Institutions Stocking Up on Bank Stocks

By Layne, Richard | American Banker, November 7, 1991 | Go to article overview
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Institutions Stocking Up on Bank Stocks

Layne, Richard, American Banker

Institutions Stocking Up on Bank Stocks

Flush with a renewed confidence in the banking industry, the biggest money managers have been loading -- even overloading -- their clients' portfolios with bank stocks.

After dumping stocks steadily during most of 1990, when banks reported record losses, the institutions began reversing course in January.

The pace has accelerated steadily since then. By midyear, some portfolios contained more bank stocks than at any time since 1986.

Plenty of Optimism

"We are overweighted with bank stocks," said Bruce Herring, manager of a $50 million financial services portfolio at Fidelity Investments. "That speaks for itself about our optimistic outlook for the industry."

With $2.5 billion invested in bank stocks, Fidelity commands attention. The giant Boston-based mutual fund group leads the list of institutional investors with the biggest holdings of bank stocks. The institutions include a blue-chip collection of public and private pension funds, mutual funds, bank trust departments, assorted benefit funds, and other pools of cash. By reacting to the rally in bank stocks, these big institutions kept it rolling.

The group poured more than $8 billion into bank stocks during the first half of 1991, for a net addition to portfolios of $2.5 billion, according to CDA Investment Technologies, Rockville, Md.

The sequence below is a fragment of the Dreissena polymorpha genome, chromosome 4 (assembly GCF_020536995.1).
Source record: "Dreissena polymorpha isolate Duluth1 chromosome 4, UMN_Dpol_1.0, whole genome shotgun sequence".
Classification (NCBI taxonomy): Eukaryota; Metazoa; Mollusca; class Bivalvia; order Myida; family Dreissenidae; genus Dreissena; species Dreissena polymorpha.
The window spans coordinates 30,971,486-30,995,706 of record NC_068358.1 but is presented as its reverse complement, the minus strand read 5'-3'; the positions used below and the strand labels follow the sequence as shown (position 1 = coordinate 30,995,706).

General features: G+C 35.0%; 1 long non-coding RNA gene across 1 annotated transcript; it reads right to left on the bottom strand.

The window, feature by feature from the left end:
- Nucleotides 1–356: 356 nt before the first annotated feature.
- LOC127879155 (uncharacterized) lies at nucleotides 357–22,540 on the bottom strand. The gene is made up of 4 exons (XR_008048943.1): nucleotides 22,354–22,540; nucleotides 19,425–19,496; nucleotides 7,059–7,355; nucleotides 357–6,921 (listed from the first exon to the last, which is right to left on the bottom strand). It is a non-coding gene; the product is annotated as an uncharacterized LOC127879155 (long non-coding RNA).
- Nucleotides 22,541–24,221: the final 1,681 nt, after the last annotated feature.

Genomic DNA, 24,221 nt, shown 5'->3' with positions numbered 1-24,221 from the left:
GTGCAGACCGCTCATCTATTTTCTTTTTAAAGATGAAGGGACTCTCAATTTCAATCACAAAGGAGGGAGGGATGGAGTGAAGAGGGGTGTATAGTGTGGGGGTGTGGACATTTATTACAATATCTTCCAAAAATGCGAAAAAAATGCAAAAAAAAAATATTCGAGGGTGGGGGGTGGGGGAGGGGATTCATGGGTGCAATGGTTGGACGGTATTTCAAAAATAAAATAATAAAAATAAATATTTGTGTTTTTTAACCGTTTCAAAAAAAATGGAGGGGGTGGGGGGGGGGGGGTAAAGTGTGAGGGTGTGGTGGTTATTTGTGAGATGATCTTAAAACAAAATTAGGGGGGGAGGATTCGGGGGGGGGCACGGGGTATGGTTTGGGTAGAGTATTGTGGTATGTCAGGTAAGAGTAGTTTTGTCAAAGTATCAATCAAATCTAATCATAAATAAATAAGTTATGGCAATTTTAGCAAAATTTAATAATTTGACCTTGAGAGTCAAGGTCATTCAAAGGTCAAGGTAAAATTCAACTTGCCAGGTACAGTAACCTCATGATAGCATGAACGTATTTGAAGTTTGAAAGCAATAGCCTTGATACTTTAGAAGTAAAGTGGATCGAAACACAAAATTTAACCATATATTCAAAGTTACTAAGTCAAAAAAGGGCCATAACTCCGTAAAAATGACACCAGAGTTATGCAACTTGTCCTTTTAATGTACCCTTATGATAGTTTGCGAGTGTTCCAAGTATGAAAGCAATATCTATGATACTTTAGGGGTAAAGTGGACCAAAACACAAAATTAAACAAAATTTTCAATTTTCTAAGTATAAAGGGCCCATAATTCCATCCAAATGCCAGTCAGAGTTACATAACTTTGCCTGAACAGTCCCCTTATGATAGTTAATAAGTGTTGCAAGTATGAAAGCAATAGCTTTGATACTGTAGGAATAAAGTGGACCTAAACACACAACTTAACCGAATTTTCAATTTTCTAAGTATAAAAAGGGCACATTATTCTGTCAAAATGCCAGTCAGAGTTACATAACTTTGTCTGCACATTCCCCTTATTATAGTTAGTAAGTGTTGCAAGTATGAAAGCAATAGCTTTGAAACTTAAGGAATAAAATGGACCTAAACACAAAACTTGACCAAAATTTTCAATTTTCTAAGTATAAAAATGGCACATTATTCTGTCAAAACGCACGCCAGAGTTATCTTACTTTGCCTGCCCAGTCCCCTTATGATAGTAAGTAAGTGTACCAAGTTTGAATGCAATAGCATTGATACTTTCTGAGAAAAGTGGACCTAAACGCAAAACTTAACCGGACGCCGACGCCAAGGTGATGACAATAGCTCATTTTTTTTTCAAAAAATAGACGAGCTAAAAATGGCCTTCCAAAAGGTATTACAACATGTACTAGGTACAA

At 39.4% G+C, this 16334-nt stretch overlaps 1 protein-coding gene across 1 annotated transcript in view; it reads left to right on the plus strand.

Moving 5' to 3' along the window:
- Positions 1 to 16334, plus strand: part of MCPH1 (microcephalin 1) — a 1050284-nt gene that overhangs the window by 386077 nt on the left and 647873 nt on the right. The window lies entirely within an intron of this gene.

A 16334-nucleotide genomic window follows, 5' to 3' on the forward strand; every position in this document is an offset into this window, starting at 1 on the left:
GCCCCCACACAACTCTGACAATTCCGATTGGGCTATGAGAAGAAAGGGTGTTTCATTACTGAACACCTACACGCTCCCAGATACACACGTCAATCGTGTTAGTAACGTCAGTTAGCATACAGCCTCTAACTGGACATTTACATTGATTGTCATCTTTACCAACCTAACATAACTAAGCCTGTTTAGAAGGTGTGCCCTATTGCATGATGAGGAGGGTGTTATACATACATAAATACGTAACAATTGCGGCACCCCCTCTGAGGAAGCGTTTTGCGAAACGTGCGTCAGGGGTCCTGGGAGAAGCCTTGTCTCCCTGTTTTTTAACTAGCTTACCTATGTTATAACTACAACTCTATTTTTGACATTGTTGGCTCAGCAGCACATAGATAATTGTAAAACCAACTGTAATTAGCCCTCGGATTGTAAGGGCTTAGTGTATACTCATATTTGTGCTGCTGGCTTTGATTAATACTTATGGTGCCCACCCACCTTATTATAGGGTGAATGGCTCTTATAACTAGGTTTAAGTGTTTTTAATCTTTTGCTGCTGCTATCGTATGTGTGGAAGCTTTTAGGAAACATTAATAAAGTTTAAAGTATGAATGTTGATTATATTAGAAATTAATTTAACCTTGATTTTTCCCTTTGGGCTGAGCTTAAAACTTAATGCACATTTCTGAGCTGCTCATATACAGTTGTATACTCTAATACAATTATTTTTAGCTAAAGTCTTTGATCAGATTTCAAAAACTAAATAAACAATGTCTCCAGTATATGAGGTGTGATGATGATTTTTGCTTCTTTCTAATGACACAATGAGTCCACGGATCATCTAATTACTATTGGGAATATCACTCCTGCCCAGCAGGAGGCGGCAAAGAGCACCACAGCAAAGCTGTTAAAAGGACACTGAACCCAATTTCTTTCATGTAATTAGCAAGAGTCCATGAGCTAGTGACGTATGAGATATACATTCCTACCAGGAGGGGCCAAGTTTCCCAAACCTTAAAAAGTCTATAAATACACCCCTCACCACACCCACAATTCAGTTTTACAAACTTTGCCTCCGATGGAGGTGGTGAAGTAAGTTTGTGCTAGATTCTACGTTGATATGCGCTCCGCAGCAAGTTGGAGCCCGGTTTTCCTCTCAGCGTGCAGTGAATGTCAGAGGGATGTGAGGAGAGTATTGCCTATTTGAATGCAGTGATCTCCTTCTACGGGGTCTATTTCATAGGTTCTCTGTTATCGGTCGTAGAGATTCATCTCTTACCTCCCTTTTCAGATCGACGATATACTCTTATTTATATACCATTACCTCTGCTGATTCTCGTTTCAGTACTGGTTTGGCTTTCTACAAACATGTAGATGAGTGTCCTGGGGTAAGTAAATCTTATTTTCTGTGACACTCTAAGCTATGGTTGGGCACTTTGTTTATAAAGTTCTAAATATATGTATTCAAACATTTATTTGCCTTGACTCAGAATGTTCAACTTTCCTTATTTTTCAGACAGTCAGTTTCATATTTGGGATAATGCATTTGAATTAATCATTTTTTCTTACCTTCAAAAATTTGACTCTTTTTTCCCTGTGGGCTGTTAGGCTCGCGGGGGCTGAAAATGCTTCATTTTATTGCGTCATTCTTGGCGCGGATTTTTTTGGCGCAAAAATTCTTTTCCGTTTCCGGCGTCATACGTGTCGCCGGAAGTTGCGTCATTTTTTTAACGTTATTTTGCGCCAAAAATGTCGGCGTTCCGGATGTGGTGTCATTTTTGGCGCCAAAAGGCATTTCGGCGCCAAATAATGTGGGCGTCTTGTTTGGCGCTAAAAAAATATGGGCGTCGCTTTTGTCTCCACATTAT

A Breather for Management

The result: bank stock prices have zoomed. Many banks are now within hailing distance of 52-week market highs, giving CEOs a breather from a siege of anxious shareholders.

The 50 biggest institutions poured more than $8 billion into bank stocks through June, for a net $2.5 billion addition to their bank stock portfolios.

Several related factors are luring investors back to the bank sector.

Most money managers now are convinced that banks have stanched the worst bleeding from real estate deals and highly leveraged transactions.

"We are past the scary brink, the worry about credit," said Robert Bissell, senior vice president at Wells Fargo & Co., San Francisco, which is one of the biggest investors through a variety of funds it controls.

Hoping for Improvements

Consolidation also has captured investors' imagination with promises of stronger balance sheets, cost reduction, and economies of scale.

These investors aren't about to stop the flow of funds any time soon. Even with the rally, investors can point to dozens of bank stocks that are undervalued. More important, the biggest institutional investors agree: through consolidation and expense control, the industry has turned the corner, with more-profitable times ahead.

Bank executives no doubt appreciate the vote of confidence -- unhappy institutional investors bailed out of their stocks last year, sending prices into a free-fall.

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